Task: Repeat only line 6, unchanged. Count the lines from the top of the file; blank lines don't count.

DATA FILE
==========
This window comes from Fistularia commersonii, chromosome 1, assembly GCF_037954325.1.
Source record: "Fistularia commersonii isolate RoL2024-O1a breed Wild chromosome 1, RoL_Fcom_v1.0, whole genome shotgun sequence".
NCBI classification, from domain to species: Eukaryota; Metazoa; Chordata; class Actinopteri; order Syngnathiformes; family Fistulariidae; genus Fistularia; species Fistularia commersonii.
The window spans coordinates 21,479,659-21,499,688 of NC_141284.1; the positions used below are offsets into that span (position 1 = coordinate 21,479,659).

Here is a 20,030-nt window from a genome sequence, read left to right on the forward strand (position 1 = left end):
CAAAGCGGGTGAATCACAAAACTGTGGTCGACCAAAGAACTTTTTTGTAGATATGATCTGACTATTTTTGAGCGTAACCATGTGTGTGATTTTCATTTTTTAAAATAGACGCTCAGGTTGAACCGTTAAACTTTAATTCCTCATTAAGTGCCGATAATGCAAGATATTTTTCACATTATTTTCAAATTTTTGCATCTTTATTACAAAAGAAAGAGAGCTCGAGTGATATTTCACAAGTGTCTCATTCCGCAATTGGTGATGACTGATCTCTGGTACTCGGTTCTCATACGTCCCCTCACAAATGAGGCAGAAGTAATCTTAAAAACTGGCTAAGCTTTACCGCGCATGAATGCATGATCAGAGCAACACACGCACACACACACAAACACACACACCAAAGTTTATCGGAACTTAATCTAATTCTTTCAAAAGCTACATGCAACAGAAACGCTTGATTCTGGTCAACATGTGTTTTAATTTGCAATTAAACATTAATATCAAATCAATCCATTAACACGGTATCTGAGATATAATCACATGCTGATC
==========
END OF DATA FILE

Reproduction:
CAAAGCGGGTGAATCACAAAACTGTGGTCGACCAAAGAACTTTTTTGTAGATATGATCTGACTATTTTTGAGCGTAACCATGTGTGTGATTTTCATTTTTTAAAATAGACGCTCAGGTTGAACCGTTAAACTTTAATTCCTCATTAAGTGCCGATAATGCAAGATATTTTTCACATTATTTTCAAATTTTTGCATCTTTATTACAAAAGAAAGAGAGCTCGAGTGATATTTCACAAGTGTCTCATTCCGCAATTGGTGATGACTGATCTCTGGTACTCGGTTCTCATACGTCCCCTCACAAATGAGGCAGAAGTAATCTTAAAAACTGGCTAAGCTTTACCGCGCATGAATGCATGATCAGAGCAACACACGCACACACACACAAACACACACACCAAAGTTTATCGGAACTTAATCTAATTCTTTCAAAAGCTACATGCAACAGAAACGCTTGATTCTGGTCAACATGTGTTTTAATTTGCAATTAAACATTAATATCAAATCAATCCATTAACACGGTATCTGAGATATAATCACATGCTGATC